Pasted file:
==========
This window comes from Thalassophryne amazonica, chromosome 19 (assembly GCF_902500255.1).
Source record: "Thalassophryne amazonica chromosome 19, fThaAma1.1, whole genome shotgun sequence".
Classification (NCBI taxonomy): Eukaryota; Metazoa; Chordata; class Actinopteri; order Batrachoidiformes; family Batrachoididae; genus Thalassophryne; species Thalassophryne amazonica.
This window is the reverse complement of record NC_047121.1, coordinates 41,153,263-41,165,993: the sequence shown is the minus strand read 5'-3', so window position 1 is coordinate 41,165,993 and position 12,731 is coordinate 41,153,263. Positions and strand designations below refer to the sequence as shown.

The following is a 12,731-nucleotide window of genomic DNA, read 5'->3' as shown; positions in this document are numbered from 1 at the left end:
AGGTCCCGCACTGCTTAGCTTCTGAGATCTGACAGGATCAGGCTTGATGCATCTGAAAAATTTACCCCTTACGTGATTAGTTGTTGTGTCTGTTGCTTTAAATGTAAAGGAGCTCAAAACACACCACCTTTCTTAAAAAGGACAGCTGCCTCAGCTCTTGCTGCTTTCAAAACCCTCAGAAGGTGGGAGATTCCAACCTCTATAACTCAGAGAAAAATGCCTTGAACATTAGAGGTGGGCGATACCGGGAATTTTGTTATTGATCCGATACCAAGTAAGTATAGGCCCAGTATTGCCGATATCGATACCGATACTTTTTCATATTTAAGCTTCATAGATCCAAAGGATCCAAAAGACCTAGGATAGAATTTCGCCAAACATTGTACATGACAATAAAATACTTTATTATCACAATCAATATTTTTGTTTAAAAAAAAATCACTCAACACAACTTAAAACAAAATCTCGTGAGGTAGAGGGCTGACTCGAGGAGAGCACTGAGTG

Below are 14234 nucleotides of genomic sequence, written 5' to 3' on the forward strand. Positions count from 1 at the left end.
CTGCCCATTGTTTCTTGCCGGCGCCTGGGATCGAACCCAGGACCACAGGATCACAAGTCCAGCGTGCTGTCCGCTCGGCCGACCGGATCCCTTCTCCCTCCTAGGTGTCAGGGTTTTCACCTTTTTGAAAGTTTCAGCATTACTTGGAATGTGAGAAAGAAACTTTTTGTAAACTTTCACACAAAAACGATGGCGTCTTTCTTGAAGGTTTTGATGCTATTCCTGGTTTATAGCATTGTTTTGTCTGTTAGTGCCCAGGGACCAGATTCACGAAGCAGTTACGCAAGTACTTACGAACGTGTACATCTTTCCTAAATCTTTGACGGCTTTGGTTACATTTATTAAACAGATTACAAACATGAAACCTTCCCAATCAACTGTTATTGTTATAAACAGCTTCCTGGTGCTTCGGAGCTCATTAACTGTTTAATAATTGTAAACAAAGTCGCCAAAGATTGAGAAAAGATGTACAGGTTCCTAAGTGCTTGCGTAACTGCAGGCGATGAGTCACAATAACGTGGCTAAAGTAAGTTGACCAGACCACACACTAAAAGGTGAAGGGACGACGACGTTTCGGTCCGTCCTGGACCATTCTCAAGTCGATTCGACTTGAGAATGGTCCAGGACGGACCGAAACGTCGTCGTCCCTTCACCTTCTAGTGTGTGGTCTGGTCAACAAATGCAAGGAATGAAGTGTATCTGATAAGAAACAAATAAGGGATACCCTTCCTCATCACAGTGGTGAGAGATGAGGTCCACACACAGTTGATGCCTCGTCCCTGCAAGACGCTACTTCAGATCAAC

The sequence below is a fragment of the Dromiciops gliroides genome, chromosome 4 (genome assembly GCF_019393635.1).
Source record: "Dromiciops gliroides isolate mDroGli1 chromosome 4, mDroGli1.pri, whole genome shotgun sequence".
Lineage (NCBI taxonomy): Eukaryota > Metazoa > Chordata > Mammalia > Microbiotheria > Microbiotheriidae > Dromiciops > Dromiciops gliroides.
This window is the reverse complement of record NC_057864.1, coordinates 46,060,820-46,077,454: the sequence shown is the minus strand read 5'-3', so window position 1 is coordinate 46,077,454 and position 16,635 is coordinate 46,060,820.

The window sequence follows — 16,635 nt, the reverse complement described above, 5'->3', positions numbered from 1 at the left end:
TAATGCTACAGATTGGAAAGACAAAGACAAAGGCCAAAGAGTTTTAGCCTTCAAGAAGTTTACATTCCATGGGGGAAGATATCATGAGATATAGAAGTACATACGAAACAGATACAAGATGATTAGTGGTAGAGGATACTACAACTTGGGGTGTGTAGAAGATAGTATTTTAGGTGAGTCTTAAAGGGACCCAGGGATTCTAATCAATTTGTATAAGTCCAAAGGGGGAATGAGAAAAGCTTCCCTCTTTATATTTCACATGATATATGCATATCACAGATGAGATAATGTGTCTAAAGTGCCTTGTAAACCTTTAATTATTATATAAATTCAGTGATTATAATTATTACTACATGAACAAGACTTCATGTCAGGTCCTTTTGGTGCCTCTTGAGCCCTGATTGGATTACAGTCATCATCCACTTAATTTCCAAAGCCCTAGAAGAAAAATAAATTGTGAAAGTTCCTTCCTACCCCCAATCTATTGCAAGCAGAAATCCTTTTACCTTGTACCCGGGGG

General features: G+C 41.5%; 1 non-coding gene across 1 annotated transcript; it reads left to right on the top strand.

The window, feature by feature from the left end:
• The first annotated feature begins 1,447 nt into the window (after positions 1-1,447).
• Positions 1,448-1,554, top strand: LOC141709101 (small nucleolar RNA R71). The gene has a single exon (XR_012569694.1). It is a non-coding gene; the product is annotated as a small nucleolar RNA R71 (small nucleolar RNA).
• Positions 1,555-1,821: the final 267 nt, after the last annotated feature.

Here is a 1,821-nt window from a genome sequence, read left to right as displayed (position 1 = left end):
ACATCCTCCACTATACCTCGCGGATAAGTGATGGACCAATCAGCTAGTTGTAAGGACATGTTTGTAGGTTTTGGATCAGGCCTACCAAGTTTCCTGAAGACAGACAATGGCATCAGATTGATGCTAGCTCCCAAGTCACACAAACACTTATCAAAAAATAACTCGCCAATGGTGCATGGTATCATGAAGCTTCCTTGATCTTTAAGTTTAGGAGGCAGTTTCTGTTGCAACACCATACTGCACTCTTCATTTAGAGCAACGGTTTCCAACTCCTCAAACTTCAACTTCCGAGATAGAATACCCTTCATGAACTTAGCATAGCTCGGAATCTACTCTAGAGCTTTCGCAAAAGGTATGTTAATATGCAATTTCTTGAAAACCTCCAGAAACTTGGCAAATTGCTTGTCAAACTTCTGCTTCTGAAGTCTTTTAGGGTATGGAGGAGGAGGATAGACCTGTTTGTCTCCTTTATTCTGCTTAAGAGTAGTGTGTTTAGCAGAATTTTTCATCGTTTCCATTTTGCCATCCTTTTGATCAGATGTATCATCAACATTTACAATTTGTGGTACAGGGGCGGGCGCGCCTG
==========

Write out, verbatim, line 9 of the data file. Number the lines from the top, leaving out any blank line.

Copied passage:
The sequence below is a fragment of the Dromiciops gliroides genome, chromosome 4 (genome assembly GCF_019393635.1).